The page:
Colorado’s San Luis Valley has been continuously served by rail since 1877, when the Rio Grande built its narrow-gauge (NG) line over La Veta Pass. Since then, many changes have taken place, with the entry of standard-gauge rail in 1899, the gradual withering of NG branches, the divestment of the NG line west of Antonito in 1969, and finally the merger of the Rio Grande with the Southern Pacific in 1988. Between that time and 1996, SPL operated the remaining track in the valley, which was laid out in a large Y-shape One arm went to Antonito and the Perlite and scoria operations; the other arm to Monte Vista to interchange with the San Luis Central, and extending as far as South Fork. The trunk line ran east from Alamosa over La Veta Pass and
ultimately to Pueblo.
In 1996, Union Pacific acquired Southern Pacific Lines. Never happy with the light traffic native to the Alamosa Sub, UP sought for a way to spin off the operation. In early 2003, they finally found a buyer in the form of RailAmerica, a shortline operator with a proven “track” record. The transfer was delayed several times due to environmental issues, i.e. disputes over whose responsibility it was to clean up some old hazardous materials, but the transfer was finally effected June 28, 2003.
Meanwhile, when the sale was being rumored, I decided it was now or never to get a last look at Rio Grande power in the valley. UP had been using a mix of locomotives that included several Rio Grande GP40-2s. Accordingly, at 2:45 AM on March 7th, my daughter and I piled into the car and left Farmington for Alamosa, to record the day’s action on film for posterity.
The usual daily operation was something like this: sometime after midnight, the inbound train would leave Pueblo, typically arriving in Alamosa around 6:00 AM. The local crews would take over and make up trains for Antonito and/or Monte Vista, using units from the road power consist. After the runs out and back, the outbound train would be made up, the road power reassembled, and the train would depart in late afternoon.
Our plan was to be in Alamosa when the inbound train arrived. We showed up in town around dawn, but there was no sign of the train. We poked around the yard for a little while as the sun came up, waiting for something to happen.
After waiting for a while, I decided to gamble that the train hadn’t already arrived and been split up for the twin locals, and we headed east to intercept it. Nothing but empty tracks. East of Fort Garland, we took Trinchera Ranch road to get on the south side of the tracks (better light for photos). Still nothing. Following the gravel roads to the east, we ended up by Mortimer, a railroad location that exists only on maps now.
Still nothing. Where was the train? It was nearly 10:00. After wandering around in the snow for a while, we decided to head further up the pass for one last look before we gave up. Backtracking to the highway, we headed east on US 160 again. Just as we got to where the railroad diverges from the highway at the Forbes Park entrance, lo and behold, headlights! The inbound train was creeping down the pass at 10 mph. Time to get to work.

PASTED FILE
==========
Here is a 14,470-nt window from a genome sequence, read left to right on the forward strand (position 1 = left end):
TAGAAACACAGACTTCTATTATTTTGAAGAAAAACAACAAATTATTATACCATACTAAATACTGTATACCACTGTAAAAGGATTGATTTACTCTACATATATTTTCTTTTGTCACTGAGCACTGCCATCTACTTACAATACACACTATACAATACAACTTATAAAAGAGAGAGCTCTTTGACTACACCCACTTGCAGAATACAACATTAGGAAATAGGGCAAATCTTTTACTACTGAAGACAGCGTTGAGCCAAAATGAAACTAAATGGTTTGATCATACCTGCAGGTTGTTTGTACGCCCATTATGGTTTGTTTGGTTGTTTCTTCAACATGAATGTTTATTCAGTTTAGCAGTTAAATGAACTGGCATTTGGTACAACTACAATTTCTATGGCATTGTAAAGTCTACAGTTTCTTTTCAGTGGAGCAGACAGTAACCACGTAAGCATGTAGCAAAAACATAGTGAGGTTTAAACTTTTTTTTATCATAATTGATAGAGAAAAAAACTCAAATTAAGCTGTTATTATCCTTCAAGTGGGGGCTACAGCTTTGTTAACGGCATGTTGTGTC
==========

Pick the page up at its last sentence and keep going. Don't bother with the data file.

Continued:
Given the train’s slow speed, we figured to have plenty of time to get around to the south. We went back to Trinchera Road and headed east on the gravel roads.
We leapfrogged the train back to Alamosa, stopping for video at the town of Blanca, and beat it back to East Yard in plenty of time. Here we met up with Ken, a fellow railfan who’d come down from Buena Vista.
We followed the 3-unit consist back to East Yard, expecting to see some switching. They cut off one covered hopper and pulled west… and kept going! They even had the FRED on the coupler. Now, that’s a short train! The plan was to follow the Antonito local, and since it had the Grande power, we prepared to head south (this meant, going to McDonald’s for chow first).
The drive to Antonito takes less than a half-hour, but the train was going much slower than us so there was really no hurry. We passed it before La Jara, and headed on down to the bridge over the Conejos River on the north edge of Antonito. Ken was there again, and we scrounged around for old boxcar door seals in the ballast while we waited. They were everywhere– little rusty strips of metal with numbers stamped in them.
The perlite and scoria operations are just beyond the south edge of town. Scoria is loaded on a siding north of the perlite plant, by a simple mobile conveyor loader. Scoria, by the way, is simply volcanic rock– used for decorative landscaping, among other things. Perlite is a silicous mineral used in construction, horticultural, and industrial applications (see here for more information).
We headed back north, stopping in La Jara to shoot a roll-by. The light, again, was terrible, although that didn’t stop me from burning a roll of film. It seemed we had to wait forever for the train to arrive, and probably looked a little foolish, kicking around the back lots along the tracks downtown. On the other hand, I suspect the locals are used to it by now…
|Here the train makes its appearance. It sure was nice to see those two Grandes on the point!|
|Now passing us, the train approaches the town hall (ex-depot, from the look of it), just visible in front of No. 3121.|
That was pretty much it for the day. We passed the train again on the way north, but didn’t stop anymore. It had been a long, exhausting day, and we still had a four-hour drive ahead of us. Back in Alamosa we saw the other two SSW units returning from Monte Vista, but weren’t in a position to photograph them. And this was the last I saw of the D&RGW / SP / UP tenure in the San Luis Valley.
(c) 2003, 2021, James R. Griffin. All rights reserved.